1980’s.

 

The activities of American cells of Hizballah, Hamas, and Al Gama’ Al Islamiyya

generally revolve around fund-raising and low-level intelligence gathering. In

addition, there are still significant numbers of Iranian students attending

United States universities and technical institutions. A significant number of

these students are hardcore members of the pro-Iranian student organization

known as the Anjoman Islamie, which is comprised almost exclusively of

fanatical, anti-American, Iranian Shiite Muslims. The Iranian Government relies

heavily upon these students studying in the United States for low-level

intelligence and technical expertise. However, the Anjoman Islamie also

represents a significant resource base upon which the government of Iran can

draw to maintain the capability to mount operations against the United States,

if it so decides.

 

The third category of international terrorist threat stems from loosely

affiliated extremists, characterized by rogue terrorists such as Ramzi Ahmed

Yousef and international terrorist financier Usama bin Laden. These loosely

affiliated extremists may pose the most urgent threat to the United States

because these individuals bring together groups on an ad hoc, temporary basis.

By not being encumbered with the demands associated with maintaining a rigid,

organizational infrastructure, these individuals are more difficult for law

enforcement to track and infiltrate. Individuals such as Ramzi Yousef and Usama

bin Laden have also demonstrated an ability to exploit mobility and technology

to avoid detection and to conduct terrorist acts. Fortunately, in 1995, we were

able to capture Yousef and return him to the United States to stand trial for

the February 1993 bombing of the World Trade Center and the conspiracy to attack

American aircraft overseas. Yousef was convicted in two trials and sentenced to

life imprisonment.

 

The FBI believes that the threat posed by international terrorists in each of

these categories will continue for the foreseeable future. As attention remains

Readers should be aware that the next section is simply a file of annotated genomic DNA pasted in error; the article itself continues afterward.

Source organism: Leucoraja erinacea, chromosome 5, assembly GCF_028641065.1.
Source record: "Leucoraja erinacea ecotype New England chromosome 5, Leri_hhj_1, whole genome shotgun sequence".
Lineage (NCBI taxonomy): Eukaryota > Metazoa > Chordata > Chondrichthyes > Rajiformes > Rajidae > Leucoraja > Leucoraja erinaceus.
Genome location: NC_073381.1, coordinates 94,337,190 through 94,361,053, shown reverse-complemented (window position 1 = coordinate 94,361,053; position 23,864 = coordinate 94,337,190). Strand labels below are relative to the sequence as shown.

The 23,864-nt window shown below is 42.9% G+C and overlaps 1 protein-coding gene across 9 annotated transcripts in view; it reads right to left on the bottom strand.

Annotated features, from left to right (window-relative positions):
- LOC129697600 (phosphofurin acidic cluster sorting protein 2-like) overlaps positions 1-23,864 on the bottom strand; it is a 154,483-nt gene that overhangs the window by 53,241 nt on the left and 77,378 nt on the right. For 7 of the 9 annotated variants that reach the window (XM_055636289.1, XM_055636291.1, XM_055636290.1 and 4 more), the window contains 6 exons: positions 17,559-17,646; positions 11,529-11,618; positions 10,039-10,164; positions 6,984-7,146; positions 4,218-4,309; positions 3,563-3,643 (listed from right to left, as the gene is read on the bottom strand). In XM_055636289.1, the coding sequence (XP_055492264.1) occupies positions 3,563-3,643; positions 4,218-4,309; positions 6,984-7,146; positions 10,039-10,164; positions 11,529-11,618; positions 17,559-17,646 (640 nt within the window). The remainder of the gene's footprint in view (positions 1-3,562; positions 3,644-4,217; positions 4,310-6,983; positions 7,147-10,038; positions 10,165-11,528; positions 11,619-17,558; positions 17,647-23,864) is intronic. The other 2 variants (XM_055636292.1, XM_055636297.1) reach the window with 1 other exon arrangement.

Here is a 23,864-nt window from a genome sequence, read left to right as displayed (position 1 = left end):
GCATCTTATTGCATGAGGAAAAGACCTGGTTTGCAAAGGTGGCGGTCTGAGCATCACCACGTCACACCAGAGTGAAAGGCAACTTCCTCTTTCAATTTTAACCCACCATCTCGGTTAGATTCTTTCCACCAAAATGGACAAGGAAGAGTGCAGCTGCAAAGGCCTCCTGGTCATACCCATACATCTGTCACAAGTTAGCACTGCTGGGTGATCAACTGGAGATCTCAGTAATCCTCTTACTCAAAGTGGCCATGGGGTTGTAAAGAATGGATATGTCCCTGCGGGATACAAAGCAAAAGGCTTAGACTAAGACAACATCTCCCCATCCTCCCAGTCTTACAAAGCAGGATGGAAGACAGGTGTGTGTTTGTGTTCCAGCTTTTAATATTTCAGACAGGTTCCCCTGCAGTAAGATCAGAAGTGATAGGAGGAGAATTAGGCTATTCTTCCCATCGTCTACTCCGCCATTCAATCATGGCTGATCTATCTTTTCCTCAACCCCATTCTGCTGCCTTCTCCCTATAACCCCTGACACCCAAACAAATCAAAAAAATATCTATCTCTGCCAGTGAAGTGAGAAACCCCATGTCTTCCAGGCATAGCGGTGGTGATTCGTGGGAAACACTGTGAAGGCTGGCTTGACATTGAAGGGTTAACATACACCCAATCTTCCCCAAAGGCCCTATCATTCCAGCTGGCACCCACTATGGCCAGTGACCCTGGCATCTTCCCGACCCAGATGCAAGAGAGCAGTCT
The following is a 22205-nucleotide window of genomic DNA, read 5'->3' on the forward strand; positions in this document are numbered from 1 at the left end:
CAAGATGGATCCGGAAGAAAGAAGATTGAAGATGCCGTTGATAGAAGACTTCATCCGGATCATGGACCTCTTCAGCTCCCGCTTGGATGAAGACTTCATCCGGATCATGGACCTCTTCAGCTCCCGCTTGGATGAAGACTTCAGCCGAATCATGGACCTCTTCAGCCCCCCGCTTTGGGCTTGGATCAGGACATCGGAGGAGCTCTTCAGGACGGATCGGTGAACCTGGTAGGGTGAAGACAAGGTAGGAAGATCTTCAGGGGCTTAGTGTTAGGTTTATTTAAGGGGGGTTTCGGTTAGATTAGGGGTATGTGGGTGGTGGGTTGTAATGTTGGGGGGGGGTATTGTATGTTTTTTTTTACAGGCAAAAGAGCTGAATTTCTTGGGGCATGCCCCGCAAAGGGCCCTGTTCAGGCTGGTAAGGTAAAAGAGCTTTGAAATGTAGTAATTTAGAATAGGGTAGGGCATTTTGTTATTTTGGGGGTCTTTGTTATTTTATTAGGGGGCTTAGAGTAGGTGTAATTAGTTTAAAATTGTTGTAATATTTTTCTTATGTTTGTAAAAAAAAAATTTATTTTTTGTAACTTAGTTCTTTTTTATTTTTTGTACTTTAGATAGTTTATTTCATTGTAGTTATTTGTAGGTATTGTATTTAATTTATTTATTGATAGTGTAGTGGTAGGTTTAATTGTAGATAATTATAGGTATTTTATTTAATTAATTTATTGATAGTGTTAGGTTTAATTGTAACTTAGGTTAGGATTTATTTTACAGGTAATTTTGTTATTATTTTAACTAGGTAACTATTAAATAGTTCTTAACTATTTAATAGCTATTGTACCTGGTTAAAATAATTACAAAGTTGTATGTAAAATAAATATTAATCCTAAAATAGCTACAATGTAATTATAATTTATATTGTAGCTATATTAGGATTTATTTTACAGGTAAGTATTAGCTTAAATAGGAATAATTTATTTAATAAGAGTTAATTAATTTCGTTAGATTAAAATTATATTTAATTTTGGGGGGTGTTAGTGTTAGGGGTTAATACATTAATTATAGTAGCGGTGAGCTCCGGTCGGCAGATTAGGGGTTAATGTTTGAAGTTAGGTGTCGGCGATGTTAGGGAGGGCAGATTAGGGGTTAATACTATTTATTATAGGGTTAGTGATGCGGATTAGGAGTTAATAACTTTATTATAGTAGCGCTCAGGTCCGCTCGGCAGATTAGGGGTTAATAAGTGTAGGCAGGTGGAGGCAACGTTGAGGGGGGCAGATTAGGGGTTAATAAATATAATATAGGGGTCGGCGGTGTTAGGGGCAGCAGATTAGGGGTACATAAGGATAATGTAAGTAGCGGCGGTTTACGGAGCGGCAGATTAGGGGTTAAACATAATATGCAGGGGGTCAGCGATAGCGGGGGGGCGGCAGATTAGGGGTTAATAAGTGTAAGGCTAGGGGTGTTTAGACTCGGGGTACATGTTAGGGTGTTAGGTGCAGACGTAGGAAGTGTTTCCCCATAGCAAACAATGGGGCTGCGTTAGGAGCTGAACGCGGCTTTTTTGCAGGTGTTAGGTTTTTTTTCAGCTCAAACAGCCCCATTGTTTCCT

focused on Usama bin Laden in the aftermath of the East African bombings, I

believe it is important to remember that rogue terrorists such as bin Laden

represent just one type of threat that the United States faces. It is imperative

that we maintain our capabilities to counter the broad range of international

terrorist threats that confront the United States.

 

For many of us in this room, the threat of international terrorism was literally

brought home by the World Trade Center bombing in February 1993. Although the

plotters failed in their attempt to topple one of the twin towers into the

other, an outcome that would have produced thousands of casualties, they

succeeded in causing millions of dollars worth of damage in a blast that killed

6 persons and injured more than 1,000. After his capture in 1995, Ramzi Yousef,

the convicted mastermind behind the New York City bombing and other terrorist

acts, conceded to investigators that a lack of funding forced his group’s hand

in plotting the destruction of the World Trade Center. Running short of money,

the plotters could not assemble a bomb as large as they had originally intended.

The timing of the attack was also rushed by a lack of finances. Incredibly, the

plotters’ desire to recoup the deposit fee on the rental truck used to transport

the bomb helped lead investigators to them. As horrible as that act was, it

could very well have been much more devastating.

 

We are fortunate that in the nearly six years since the World Trade Center

bombing, no significant act of foreign-directed terrorism has occurred on

American soil. At the same time, however, we have witnessed a pattern of

terrorist attacks that are either directed at United States interests or

initiated in response to United States Government policies and actions. Among

these acts are:

the 1993 murders of two Central Intelligence Agency employees and the

wounding of several others by Mir Amal Kasi in Langley, Virginia;